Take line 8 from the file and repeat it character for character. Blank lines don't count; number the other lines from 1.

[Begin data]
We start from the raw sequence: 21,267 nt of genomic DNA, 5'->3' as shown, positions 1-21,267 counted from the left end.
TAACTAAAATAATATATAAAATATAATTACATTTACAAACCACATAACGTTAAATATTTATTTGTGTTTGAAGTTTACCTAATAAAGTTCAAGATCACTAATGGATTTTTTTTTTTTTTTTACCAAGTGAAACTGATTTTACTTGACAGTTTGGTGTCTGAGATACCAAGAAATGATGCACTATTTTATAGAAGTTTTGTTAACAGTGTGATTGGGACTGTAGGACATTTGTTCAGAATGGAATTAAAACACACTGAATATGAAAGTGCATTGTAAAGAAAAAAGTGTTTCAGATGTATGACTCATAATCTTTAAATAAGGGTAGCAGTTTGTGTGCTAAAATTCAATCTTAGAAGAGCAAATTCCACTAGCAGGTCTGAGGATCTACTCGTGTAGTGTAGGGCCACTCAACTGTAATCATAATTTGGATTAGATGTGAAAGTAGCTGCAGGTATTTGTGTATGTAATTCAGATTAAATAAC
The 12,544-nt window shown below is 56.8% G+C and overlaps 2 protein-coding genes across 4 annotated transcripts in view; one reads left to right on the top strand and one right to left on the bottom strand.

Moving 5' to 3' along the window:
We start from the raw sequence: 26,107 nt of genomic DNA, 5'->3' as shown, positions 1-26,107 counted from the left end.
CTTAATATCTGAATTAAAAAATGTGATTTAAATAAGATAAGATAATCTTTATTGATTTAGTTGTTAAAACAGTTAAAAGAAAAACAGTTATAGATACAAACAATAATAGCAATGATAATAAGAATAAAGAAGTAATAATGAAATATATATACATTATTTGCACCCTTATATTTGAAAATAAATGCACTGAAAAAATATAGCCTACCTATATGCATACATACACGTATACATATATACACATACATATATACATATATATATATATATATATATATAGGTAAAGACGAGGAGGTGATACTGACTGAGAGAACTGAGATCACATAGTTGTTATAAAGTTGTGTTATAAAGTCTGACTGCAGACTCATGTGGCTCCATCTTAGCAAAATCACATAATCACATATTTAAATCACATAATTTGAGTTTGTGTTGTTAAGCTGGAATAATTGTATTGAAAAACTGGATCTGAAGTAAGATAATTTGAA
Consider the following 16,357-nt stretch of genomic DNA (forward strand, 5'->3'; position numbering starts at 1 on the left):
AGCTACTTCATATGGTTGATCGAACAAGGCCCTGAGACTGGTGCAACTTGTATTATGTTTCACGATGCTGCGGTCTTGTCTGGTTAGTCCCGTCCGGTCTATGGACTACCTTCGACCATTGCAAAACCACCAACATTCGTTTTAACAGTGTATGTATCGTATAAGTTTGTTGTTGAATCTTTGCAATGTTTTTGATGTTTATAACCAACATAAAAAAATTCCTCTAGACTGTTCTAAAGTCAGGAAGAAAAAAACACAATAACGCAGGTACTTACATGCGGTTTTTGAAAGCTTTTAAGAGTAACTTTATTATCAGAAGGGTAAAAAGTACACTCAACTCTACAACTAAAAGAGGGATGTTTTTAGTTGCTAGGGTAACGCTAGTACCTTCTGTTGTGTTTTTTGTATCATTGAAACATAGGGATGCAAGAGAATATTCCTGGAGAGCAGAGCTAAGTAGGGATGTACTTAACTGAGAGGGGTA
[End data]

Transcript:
AGCTACTTCATATGGTTGATCGAACAAGGCCCTGAGACTGGTGCAACTTGTATTATGTTTCACGATGCTGCGGTCTTGTCTGGTTAGTCCCGTCCGGTCTATGGACTACCTTCGACCATTGCAAAACCACCAACATTCGTTTTAACAGTGTATGTATCGTATAAGTTTGTTGTTGAATCTTTGCAATGTTTTTGATGTTTATAACCAACATAAAAAAATTCCTCTAGACTGTTCTAAAGTCAGGAAGAAAAAAACACAATAACGCAGGTACTTACATGCGGTTTTTGAAAGCTTTTAAGAGTAACTTTATTATCAGAAGGGTAAAAAGTACACTCAACTCTACAACTAAAAGAGGGATGTTTTTAGTTGCTAGGGTAACGCTAGTACCTTCTGTTGTGTTTTTTGTATCATTGAAACATAGGGATGCAAGAGAATATTCCTGGAGAGCAGAGCTAAGTAGGGATGTACTTAACTGAGAGGGGTA